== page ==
Internet giant Google has come out against Proposition 8, an initiative measure on the 2008 California General Election ballot that seeks to amend the California Constitution to prohibit gay marriage.

Our position on California’s No on 8 campaign
9/26/2008 03:23:00 PM
As an Internet company, Google is an active participant in policy debates surrounding information access, technology and energy. Because our company has a great diversity of people and opinions — Democrats and Republicans, conservatives and liberals, all religions and no religion, straight and gay — we do not generally take a position on issues outside of our field, especially not social issues. So when Proposition 8 appeared on the California ballot, it was an unlikely question for Google to take an official company position on.

However, while there are many objections to this proposition — further government encroachment on personal lives, ambiguously written text — it is the chilling and discriminatory effect of the proposition on many of our employees that brings Google to publicly oppose Proposition 8. While we respect the strongly-held beliefs that people have on both sides of this argument, we see this fundamentally as an issue of equality. We hope that California voters will vote no on Proposition 8 — we should not eliminate anyone’s fundamental rights, whatever their sexuality, to marry the person they love.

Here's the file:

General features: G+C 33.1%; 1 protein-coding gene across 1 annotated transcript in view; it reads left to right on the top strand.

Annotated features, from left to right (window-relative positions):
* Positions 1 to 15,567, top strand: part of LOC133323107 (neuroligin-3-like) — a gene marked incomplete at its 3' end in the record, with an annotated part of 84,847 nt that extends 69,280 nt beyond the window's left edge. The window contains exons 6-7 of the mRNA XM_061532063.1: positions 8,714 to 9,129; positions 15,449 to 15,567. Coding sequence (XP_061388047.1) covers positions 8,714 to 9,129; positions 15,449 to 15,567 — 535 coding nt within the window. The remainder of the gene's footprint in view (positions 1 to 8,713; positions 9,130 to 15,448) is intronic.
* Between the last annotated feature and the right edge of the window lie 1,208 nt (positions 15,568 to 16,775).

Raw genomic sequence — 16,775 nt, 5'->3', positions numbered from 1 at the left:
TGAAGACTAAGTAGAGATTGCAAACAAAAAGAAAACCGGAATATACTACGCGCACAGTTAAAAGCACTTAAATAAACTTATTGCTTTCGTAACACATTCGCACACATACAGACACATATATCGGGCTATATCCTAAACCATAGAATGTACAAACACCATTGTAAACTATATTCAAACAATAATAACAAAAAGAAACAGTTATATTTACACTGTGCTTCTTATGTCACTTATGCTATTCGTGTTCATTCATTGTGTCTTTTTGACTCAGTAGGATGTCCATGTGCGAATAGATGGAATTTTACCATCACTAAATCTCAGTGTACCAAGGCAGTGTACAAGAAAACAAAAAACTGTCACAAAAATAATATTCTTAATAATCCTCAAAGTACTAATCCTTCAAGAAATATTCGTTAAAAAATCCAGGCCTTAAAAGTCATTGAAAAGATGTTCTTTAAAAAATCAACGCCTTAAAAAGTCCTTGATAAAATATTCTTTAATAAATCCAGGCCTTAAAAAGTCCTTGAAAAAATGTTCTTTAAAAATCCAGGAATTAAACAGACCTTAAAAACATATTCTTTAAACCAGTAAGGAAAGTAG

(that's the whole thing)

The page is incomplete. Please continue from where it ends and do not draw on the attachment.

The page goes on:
Posted by Sergey Brin, Co-founder & President, Technology

My immediate reaction to this is simply, who cares what you think? You are a corporation, not a cause. Get over yourself. The obviously liberal executives of Google are simply using their position and access to people to promote a ridiculous point of view. I cannot help but wonder if they would take such a position against other chilling initiatives if they thought that it would cost them money. I don’ think so.

I say ridiculous for a reason. Look at the weak reasoning employed by Mr. Brin. The issue is one of equality, he says, we should not eliminate anyone’s fundamental rights to marry the person they love. What fundamental right is that? Never heard of if before. Did I have a right to marry my first cousin and I never even knew it? Dang, I have some good looking cousins. Obviously not. How can people have a fundamental right that has obvious and time honored limits? They don’t. Since this right never existed in the first place, it cannot be eliminated. Fundamental rights, Mr. Brin, are not invented out of whole cloth by a radical state court. That would be a rather pathetic way to be granted a fundamental right.

For Google execs to make such a statement is just another the hubris of the successful. They think it, so it must be right. The rest of us day laborers just haven’t figured it out yet and need their guidance. Thanks, but no thanks.